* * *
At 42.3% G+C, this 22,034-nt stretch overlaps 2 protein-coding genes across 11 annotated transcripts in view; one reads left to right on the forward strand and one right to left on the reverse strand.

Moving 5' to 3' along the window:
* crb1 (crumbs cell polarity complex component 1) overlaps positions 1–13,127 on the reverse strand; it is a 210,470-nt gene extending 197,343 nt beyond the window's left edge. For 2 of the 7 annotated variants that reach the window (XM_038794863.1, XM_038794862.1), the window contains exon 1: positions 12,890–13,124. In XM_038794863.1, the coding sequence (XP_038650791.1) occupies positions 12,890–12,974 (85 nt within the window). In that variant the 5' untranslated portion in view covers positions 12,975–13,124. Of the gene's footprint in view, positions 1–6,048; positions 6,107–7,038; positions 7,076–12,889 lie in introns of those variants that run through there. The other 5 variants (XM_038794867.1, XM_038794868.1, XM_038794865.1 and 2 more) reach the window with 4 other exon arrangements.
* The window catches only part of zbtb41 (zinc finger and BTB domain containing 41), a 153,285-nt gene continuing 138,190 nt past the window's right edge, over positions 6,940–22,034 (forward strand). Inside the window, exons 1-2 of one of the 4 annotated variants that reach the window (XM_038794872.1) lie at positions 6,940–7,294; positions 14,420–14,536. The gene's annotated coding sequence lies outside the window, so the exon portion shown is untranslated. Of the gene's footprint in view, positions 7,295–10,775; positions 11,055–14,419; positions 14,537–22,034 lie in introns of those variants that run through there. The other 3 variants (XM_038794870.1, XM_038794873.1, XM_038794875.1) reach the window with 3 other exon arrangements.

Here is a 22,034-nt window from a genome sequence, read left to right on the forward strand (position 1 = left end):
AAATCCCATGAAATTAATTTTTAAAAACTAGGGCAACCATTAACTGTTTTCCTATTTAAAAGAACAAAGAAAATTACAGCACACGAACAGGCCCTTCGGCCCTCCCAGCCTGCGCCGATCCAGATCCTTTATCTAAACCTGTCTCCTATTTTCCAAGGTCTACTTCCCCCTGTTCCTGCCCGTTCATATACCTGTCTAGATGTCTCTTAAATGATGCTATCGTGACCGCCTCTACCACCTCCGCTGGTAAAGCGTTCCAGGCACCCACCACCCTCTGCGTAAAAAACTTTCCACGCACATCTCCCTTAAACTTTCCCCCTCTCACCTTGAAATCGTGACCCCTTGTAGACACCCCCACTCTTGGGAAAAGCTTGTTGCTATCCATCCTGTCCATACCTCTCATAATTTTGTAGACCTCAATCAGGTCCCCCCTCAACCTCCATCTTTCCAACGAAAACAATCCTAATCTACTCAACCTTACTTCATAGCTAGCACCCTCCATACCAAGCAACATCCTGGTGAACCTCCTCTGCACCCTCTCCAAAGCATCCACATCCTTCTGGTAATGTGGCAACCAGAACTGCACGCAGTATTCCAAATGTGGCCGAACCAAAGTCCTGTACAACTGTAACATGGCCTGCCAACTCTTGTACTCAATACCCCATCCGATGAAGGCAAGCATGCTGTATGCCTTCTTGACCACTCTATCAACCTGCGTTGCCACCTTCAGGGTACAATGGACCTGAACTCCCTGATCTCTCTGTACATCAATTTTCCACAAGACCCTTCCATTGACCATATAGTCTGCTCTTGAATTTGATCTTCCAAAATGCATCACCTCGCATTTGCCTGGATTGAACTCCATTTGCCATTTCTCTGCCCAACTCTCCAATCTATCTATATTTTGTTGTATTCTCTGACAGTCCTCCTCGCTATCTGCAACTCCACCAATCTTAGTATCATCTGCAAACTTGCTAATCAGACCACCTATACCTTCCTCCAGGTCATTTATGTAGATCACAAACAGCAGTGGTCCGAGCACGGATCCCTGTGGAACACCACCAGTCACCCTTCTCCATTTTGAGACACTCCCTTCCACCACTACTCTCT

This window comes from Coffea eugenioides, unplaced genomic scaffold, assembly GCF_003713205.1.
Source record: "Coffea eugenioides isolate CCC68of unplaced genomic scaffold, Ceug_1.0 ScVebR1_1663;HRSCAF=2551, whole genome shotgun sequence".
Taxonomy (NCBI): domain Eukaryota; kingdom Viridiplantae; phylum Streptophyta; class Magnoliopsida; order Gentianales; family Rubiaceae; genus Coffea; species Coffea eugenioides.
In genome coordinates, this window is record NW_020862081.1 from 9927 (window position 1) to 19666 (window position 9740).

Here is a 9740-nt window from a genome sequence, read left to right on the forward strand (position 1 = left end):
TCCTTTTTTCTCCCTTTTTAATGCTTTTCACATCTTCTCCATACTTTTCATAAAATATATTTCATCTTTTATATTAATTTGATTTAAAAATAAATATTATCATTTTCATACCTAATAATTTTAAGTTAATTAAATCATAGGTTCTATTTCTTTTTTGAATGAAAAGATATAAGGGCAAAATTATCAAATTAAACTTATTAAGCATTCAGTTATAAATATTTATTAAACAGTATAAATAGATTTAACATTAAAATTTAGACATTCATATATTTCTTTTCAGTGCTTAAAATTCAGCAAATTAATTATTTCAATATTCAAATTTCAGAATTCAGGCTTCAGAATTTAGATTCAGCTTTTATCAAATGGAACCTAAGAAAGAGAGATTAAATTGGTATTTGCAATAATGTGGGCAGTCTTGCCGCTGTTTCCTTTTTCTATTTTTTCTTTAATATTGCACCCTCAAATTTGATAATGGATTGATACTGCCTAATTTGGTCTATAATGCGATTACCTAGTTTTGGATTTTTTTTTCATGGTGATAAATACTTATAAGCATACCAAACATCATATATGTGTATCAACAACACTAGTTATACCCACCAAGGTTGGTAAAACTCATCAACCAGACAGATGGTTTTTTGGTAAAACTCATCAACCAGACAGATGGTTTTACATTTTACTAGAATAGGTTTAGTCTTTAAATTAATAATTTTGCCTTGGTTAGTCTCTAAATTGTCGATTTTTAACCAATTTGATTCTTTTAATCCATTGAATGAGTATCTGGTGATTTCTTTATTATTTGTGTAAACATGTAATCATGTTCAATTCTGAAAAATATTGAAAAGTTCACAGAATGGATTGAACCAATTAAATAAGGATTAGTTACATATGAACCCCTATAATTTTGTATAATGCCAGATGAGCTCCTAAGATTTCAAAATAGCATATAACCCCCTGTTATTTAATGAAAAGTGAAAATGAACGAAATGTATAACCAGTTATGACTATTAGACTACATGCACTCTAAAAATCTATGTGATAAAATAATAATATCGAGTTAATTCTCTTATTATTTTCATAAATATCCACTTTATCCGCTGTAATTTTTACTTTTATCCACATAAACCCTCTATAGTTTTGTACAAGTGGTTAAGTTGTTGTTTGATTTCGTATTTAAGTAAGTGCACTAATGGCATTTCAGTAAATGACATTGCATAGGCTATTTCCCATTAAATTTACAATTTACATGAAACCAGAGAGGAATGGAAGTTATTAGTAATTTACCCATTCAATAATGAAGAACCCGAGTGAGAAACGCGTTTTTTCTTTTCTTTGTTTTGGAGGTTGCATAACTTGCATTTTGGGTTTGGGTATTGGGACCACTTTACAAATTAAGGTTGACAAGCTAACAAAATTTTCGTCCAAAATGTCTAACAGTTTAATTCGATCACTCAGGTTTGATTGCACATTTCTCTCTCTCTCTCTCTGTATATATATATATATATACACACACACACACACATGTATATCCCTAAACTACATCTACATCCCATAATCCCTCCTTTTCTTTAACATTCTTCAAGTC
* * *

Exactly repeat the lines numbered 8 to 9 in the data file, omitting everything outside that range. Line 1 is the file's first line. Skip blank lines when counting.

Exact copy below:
Source record: "Coffea eugenioides isolate CCC68of unplaced genomic scaffold, Ceug_1.0 ScVebR1_1663;HRSCAF=2551, whole genome shotgun sequence".
Taxonomy (NCBI): domain Eukaryota; kingdom Viridiplantae; phylum Streptophyta; class Magnoliopsida; order Gentianales; family Rubiaceae; genus Coffea; species Coffea eugenioides.